Best Tires For Triumph Street Triple

This article may contain affiliate links where we earn a commission from qualifying purchases.

Key Takeaways

  • Many good tires can be used for a Triumph Street Triple.
  • Pirelli Diablo Russo III is the tire that comes on the bike from the factory.
  • Always consult your owner’s manual to determine the size of tire you need.
  • A set of good tires will cost around $300 - $350.

Most superbike riders know that replacing tires will become an issue if they ride long enough. What are the best tires for a Triumph Street Triple?

The best tires for the Triumph Street Triple are:

  • Pirelli Diablo Russo III
  • Michelin Power 5
  • Dunlop Q3 Plus Sportmax Plus
  • Bridgestone Battleax Hypersport S21
  • Avon AV 3D Ultra
  • Metzeler Racetec RR K3

There is just something to be said for losing all the extras on a motorcycle and just enjoying the pure adrenalin that comes from just being one with a bike. No frills. No extras. No added amenities to cushion the ride. Just you, the stripped-down bike, and the road. Not that more fully-equipped motorcycles aren’t great, they have their place but believe me; there is nothing like feeling the rocket underneath, working with your body, obeying the commands and movements you make. The balance and ease of chomping down on the throttle and feeling the rush of the wind as you speed down the highway. For any motorbiker, that is almost heaven. Just saying. Yet, to keep that feeling in place for as long as possible, you eventually have to pay attention to your tires. Tires wear out and must be replaced even on a streetfighter like the Triumph Street Triple.

In this article...


What Kind of Motorcycle is the Triumph Street Triple?

The Triumph Street Triple is a naked streetfighter bike designed as a bare-bones motorbike that happens to be sleek and cool. A streetfighter is just the essential components of a motorcycle; an engine, a frame, brakes and gears, and an instrument read. Just as its name implies, the naked bike is a bike without the frills that add weight and distractions. The emphasis is to heighten the thrill of riding a motorcycle in its purest form.

The lean configuration of the bike makes the motorcycle much lighter, faster, and easier to maneuver on the road. The streetfighter is a forgiving bike. It is a light enough bike that most riders can’t get into too much trouble (as long as they obey the speed limits), and it is often considered a great beginner motorcycle. Many riders choose the streetfighter as their first serious bike because it fulfills their dreams of riding on the open road without having to spend a fortune. The bike's price is very practical because less equipment and options mean a lower initial cost. (Just a rider and a bike. A very cool-looking bike, by the way). _

The 2022 Triumph Triple has a 765cc 3-cylinder inline engine that produces 121 horsepower and 58 lb/ft of torque which is plenty of power for the average rider. Sometimes, a bike rider wants to go fast (I know that you aren’t doing anything dangerous at all, wink - wink), and this middleweight naked will deliver when asked to perform. The bike comes with a six-speed transmission with Triumph Shift Assist (which means you don’t have to engage the clutch; the bike can shift for you as you accelerate).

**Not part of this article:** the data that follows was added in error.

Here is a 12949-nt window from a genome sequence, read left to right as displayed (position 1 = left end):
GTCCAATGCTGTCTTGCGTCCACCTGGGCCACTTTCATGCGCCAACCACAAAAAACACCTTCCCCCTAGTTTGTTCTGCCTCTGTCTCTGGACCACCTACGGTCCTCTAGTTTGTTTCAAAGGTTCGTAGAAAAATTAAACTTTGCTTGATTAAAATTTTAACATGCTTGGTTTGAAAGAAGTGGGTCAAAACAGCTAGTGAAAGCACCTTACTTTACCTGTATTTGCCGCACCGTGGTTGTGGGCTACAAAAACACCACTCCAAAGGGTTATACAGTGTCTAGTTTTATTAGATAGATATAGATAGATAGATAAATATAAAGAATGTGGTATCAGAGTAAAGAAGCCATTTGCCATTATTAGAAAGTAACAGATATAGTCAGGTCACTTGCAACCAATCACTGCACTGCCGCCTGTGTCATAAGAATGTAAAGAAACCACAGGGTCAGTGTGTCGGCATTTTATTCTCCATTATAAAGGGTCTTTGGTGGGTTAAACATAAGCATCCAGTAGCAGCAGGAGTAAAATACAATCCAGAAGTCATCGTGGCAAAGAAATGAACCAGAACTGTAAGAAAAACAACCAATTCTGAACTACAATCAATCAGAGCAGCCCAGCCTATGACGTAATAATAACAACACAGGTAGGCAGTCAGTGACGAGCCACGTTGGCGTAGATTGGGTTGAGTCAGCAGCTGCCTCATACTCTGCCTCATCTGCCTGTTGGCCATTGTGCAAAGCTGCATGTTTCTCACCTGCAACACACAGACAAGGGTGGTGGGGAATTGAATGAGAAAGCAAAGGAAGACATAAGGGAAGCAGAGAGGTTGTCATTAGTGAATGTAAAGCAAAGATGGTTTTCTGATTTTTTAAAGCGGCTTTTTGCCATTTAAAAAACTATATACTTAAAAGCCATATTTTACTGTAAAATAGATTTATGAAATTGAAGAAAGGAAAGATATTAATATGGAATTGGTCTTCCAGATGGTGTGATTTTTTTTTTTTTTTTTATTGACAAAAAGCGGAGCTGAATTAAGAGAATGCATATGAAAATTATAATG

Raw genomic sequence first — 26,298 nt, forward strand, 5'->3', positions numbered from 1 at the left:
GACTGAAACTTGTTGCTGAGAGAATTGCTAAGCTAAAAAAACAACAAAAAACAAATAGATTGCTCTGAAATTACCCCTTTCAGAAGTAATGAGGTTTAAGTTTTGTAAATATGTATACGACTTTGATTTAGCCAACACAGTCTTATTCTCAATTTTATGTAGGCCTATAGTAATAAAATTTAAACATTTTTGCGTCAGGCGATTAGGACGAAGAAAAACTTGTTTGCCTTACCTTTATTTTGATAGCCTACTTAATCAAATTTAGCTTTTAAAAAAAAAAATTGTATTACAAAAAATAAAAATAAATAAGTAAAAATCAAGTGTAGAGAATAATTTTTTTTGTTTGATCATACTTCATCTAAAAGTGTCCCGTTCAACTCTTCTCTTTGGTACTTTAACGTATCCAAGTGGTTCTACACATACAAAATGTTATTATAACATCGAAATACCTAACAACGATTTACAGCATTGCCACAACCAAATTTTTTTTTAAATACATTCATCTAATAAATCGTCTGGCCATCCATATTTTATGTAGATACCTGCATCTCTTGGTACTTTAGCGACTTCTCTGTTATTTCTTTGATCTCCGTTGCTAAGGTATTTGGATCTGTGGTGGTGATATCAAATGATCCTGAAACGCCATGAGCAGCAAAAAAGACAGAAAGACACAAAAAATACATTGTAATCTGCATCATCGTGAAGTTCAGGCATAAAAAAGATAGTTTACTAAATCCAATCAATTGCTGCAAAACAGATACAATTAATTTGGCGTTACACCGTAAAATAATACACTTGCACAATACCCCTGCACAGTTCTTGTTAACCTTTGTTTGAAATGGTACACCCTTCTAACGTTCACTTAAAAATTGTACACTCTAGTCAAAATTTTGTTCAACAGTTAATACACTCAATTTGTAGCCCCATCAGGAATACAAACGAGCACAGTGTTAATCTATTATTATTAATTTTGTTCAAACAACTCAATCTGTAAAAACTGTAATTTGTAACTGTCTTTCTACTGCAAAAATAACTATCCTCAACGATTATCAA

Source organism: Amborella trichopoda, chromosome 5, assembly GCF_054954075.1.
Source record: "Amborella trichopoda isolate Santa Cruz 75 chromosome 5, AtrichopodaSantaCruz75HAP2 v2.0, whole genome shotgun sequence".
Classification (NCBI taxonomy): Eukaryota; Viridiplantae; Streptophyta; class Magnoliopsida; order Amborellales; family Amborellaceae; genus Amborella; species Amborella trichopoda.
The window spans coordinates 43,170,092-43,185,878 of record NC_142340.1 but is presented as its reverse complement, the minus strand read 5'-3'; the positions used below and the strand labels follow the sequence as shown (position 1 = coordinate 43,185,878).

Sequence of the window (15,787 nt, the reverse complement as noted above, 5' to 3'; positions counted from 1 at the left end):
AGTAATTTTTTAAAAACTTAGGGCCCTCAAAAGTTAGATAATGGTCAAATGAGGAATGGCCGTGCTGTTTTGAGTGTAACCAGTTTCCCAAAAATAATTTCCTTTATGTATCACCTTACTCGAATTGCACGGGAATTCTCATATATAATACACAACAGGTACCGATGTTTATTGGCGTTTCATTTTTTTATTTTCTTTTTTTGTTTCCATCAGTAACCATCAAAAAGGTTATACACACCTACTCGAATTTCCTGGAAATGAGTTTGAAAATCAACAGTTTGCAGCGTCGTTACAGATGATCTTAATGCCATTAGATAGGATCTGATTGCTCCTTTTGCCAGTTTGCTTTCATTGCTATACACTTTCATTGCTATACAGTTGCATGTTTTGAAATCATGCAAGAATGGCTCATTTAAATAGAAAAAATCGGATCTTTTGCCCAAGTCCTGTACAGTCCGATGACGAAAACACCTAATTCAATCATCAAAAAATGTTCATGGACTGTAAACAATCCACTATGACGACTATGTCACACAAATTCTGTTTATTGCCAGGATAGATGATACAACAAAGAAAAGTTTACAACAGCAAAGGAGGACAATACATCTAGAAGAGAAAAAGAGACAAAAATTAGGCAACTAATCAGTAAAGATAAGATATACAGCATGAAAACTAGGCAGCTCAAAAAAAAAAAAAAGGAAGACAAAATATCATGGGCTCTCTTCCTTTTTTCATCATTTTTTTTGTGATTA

How Long Has Triumph Been Making the Triple?

Triumph has been producing the Street Triple since 2007 as a replacement for the 600 Four. While the bike has undergone four generations of development and refinements, the motorcycle is considered an excellent representation of what a middleweight naked streetfighter should be. Several reviews listed the Triumph Street Triple as second only to the Ducati.

What are the Best Tires for a Triumph Street Triple?

The tire size for a Triumph is different from the front as compared to the rear. Make sure you know the difference before you order a set, and the best place to find that information is in the owner's manual or on the side of the tire. The sizes are listed below, followed by a review of the best tires for the Triumph.

  • Front Tire - 120/70 ZR17
  • Rear Tire - 180/55 ZR17

Pirelli Diablo Russo III

These are the tires that the Triumph comes with when it rolls off the factory line. This sporty tire works well on dry or wet pavement, with excellent grip and strong sidewalls. Lean over as you speed through a turn, and let the tire grip without slippage. The tire's large center provides good wear and traction when traveling long distances. They are durable and long-lasting, based on years of experience that Pirelli has in the racing circuit. The tire has a 4.7 rating on Amazon and is the #6 most popular in the street motorcycle sport tire category.

Pirelli is an Italian tire manufacturer that has been making tires since 1871. They are based out of Milan, Italy, and have had extensive experience producing every kind of tire imaginable. They have a strong presence in racing circuits, including being the sole supplier of tires for Formula One.

If you have had good luck with your present factory OEM and you see no need to experiment with another tire, stick with the Pirellis. (A set will make your wallet about $300 lighter), but the quality of the workmanship and the longevity make the tire worth it.


  • Good dual-sport tire
  • Excellent traction on wet surfaces
  • Excellent Reputation from a top manufacturer
  • OEM tire - same as off the assembly line


  • Made overseas
  • On the expensive side


Michelin Power 5